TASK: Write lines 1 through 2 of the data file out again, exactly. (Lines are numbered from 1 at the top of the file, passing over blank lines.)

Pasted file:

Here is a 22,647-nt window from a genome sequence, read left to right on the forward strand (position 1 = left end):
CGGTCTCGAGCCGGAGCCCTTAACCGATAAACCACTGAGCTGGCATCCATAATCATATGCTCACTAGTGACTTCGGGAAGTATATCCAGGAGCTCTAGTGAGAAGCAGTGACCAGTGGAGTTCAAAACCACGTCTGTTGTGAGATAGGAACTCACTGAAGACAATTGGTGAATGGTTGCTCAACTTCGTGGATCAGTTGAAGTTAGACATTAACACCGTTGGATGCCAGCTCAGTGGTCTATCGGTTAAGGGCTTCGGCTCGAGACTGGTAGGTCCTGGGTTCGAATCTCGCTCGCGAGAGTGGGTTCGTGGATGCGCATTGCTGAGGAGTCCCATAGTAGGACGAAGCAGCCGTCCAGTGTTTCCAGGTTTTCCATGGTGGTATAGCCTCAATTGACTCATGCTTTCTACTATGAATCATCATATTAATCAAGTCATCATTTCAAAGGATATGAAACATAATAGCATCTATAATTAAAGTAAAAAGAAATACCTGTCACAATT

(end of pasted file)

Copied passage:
Here is a 22,647-nt window from a genome sequence, read left to right on the forward strand (position 1 = left end):
CGGTCTCGAGCCGGAGCCCTTAACCGATAAACCACTGAGCTGGCATCCATAATCATATGCTCACTAGTGACTTCGGGAAGTATATCCAGGAGCTCTAGTGAGAAGCAGTGACCAGTGGAGTTCAAAACCACGTCTGTTGTGAGATAGGAACTCACTGAAGACAATTGGTGAATGGTTGCTCAACTTCGTGGATCAGTTGAAGTTAGACATTAACACCGTTGGATGCCAGCTCAGTGGTCTATCGGTTAAGGGCTTCGGCTCGAGACTGGTAGGTCCTGGGTTCGAATCTCGCTCGCGAGAGTGGGTTCGTGGATGCGCATTGCTGAGGAGTCCCATAGTAGGACGAAGCAGCCGTCCAGTGTTTCCAGGTTTTCCATGGTGGTATAGCCTCAATTGACTCATGCTTTCTACTATGAATCATCATATTAATCAAGTCATCATTTCAAAGGATATGAAACATAATAGCATCTATAATTAAAGTAAAAAGAAATACCTGTCACAATT